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The 4 Steps I Take During a Difficult HS Flare

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One thing you will hear from many of us who live with hidradenitis suppurativa (HS) is that this disease is unpredictable. New lesions and flare-ups will appear out of nowhere. Every morning when I wake up, my first thought is, What is my HS going to look like today? On good days, I have manageable pain and minimal-to-no drainage. But on the bad days, my HS interferes with even the simplest tasks, like getting dressed or taking the dog outside. Depending on where the flare is, I may have limited mobility in my arms or intense pain if I try to walk around.

I’m so fortunate that I work from home and can make my own hours. In addition, I’m in graduate school, but I’ve been online since I started due to COVID-19. However, regardless of where work and school happen, a bad flare-up can leave me stuck in bed with no energy. So here’s how I get through the day. 

1. I put on comfy, loose clothing and use dry shampoo if necessary. 

My wardrobe mostly comprises loose, comfortable clothing, so these items are the first things I reach for when I wake up in intense pain. Sometimes I can’t even put on a bra, so I have a stack of loose shirts and sweatshirts that allow me to not wear one. Plus, bras are so 2020.

Some of my favorite stores to shop at include Old Navy, Target, Uniqlo and Nordstrom Rack. I gravitate toward sweatshirts, cotton leggings, joggers, cotton t-shirts or tank tops and dresses (if I’m not having a flare in my inner thighs).

Dry shampoo is my best friend because washing my hair is sometimes impossible. A shower usually helps with reducing the odor from the pus and drainage, but showering may not be happening either if I’m experiencing intense pain.

2. I have my kitchen stocked with easy foods, and I use delivery apps.

In pre-COVID times, I would reach out to a friend to walk my pup or run errands if there’s something I needed. These days I rely on food and grocery deliveries. I also try to have my kitchen stocked with simple foods, like soup and frozen microwaveable meals. It helps take the pressure off of cooking; on my worst days, I can’t even make a fried egg without breaking down in tears.

3. I focus on the present moment and reach out for support.

A difficult flare-up also affects me mentally. Even though I know the pain will subside at some point, I still worry that the bad days will last indefinitely. Will the pain ever stop? There’s also a constant fear that I will have to quit my job or school if I can’t stay on top of things. I’ve already had to make major career and lifestyle changes due my HS, so my anxiety isn’t irrational.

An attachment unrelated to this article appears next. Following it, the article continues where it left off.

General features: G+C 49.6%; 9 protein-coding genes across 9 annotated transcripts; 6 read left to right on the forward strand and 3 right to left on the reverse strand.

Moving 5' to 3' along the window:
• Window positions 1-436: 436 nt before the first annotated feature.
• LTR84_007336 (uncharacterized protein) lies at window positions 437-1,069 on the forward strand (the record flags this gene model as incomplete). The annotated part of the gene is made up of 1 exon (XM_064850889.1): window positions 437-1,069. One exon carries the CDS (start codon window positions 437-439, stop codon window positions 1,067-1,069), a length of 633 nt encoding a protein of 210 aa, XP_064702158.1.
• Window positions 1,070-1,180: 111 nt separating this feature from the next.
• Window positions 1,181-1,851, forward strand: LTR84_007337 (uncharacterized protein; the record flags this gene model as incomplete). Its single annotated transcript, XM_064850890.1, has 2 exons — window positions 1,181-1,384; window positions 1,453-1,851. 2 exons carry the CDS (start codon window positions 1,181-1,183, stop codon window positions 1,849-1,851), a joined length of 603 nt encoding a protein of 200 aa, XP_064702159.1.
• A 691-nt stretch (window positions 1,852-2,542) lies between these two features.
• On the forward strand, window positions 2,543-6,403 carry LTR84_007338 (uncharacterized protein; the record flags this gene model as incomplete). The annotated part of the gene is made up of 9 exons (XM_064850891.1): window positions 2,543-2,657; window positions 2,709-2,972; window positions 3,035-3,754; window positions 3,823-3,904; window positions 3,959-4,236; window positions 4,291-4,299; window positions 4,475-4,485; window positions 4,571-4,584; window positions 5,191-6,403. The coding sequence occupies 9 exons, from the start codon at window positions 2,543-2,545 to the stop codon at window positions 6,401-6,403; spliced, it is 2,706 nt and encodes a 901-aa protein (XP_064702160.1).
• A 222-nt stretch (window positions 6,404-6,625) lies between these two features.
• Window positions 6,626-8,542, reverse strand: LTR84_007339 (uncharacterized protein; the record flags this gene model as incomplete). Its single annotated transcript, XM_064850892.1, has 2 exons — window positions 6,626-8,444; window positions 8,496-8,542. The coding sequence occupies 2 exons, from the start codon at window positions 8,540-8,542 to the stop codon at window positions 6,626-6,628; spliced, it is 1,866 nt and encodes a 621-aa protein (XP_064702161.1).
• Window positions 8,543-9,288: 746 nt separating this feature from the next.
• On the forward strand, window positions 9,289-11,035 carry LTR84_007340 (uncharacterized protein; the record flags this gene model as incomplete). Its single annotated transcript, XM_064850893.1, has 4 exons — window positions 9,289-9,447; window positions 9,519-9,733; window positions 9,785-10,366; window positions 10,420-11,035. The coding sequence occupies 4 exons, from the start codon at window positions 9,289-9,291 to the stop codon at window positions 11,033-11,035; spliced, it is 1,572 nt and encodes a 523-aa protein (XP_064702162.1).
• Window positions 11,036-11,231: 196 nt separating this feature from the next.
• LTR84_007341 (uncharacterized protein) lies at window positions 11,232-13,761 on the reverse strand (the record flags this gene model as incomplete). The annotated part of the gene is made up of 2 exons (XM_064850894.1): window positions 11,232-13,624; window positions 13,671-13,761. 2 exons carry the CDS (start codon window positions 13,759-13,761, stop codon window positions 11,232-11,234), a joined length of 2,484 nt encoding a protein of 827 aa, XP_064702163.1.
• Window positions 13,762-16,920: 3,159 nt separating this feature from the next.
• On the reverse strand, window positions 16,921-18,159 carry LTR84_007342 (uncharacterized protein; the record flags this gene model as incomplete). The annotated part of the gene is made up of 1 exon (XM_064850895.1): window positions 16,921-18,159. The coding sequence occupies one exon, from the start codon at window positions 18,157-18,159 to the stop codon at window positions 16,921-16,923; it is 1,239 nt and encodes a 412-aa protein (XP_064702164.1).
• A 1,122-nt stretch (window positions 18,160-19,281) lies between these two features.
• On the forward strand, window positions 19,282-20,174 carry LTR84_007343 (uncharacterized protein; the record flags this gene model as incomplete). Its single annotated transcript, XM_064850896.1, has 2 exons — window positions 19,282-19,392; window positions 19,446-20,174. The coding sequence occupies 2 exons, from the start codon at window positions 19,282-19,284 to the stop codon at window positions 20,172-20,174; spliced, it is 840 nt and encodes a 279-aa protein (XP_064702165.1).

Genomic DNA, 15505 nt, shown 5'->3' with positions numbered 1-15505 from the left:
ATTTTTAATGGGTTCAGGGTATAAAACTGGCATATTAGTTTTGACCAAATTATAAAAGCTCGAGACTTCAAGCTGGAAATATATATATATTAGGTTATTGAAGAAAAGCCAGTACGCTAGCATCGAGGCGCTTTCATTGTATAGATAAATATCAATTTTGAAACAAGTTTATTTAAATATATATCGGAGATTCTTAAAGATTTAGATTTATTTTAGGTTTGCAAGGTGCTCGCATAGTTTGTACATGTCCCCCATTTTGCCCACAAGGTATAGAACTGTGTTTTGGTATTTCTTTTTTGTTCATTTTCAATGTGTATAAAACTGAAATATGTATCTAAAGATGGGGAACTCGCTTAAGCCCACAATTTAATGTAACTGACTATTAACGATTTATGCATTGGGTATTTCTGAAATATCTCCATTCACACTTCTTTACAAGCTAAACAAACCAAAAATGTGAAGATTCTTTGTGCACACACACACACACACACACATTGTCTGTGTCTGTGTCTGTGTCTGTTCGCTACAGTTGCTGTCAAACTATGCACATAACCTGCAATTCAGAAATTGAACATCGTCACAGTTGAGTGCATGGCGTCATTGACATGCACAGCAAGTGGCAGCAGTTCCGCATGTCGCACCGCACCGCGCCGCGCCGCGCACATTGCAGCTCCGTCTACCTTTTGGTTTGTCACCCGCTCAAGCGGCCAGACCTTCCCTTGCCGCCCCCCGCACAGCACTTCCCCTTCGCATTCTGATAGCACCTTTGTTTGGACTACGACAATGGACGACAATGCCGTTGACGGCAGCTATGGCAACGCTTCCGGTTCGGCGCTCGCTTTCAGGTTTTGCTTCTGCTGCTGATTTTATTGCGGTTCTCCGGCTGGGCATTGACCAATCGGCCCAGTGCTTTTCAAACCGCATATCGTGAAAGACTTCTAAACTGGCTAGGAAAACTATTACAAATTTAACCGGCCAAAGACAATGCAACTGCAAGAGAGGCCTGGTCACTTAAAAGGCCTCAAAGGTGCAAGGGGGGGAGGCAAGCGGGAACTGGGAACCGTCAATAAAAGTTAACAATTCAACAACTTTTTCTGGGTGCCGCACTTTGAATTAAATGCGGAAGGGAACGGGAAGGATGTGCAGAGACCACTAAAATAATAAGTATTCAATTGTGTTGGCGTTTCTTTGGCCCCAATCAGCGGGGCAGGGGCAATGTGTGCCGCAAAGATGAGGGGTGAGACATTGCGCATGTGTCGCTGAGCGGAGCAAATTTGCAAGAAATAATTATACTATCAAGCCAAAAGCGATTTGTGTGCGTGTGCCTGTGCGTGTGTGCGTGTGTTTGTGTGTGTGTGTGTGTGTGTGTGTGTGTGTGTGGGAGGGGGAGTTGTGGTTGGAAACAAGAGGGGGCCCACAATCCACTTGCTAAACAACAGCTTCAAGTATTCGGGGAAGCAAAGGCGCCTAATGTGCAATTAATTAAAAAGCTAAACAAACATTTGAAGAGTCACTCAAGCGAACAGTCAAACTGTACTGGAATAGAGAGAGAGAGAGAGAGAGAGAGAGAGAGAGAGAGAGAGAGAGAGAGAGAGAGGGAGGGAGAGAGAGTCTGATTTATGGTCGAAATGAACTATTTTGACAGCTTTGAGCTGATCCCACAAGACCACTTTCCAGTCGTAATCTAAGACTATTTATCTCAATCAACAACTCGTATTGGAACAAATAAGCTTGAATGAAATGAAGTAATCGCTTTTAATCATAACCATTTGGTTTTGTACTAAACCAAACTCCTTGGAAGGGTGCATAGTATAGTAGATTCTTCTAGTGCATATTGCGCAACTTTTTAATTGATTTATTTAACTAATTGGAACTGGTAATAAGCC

I’ve been trying to focus on the present and take it day by day. I know how hard it can be to listen to your healthy friends and family talk about future plans and goals. My therapist has helped me reach a point of acceptance with not being able to care for myself in the same way as my friends who don’t live with HS can.

Having to miss out on events and get-togethers is depressing. On my bad days, I need to cancel all social plans, even if it’s something as simple as someone coming over. I just don’t have the energy. HS doesn’t care if it’s your best friend’s birthday or a big work event. 

To prepare for these days, I have talked to my friends about this disease and how it affects me. I also have a list of reasons ready in case a social event involves someone whom I don’t feel comfortable being open with. I hate lying but sometimes it’s just easier to do that than to try and justify my pain. 

I have joined a couple of support groups on Facebook and connected with other HS warriors on Instagram. Having people to talk to who also live with this disease makes me feel less alone; they understand the unique challenges I face. 

I’m in a place where most of the people in my life are aware of my HS. It’s taken me a long time to get here, but it’s so nice to have support when the pain gets to be too much.

4. I put my health first.

I spend a bit of time looking at my day and determining which meetings or projects I can put off until tomorrow. I’ve learned that living with HS means I’m going to have to push deadlines or not spend as much time on a paper or project as I had hoped. Sometimes the best I can do is just exist. 

I used to force myself to push through the pain, even if it was unbearable. I’d plaster a smile on my face in front of people. I’d run to the bathroom during work breaks to cry or try to wipe away any drainage before it noticeably stains my shirt. I’d berate myself if I couldn’t put in a full day of work or school. I felt weak and incapable. 

Now I’ve learned that the best thing to do during a difficult HS flare is to rest and take care of myself. I schedule time to nap. I end my day earlier. I eat regularly. And I listen to what my body needs. Because at the end of the day, our health matters more than anything else. Don’t let anyone tell you otherwise.

Originally published: March 11, 2021
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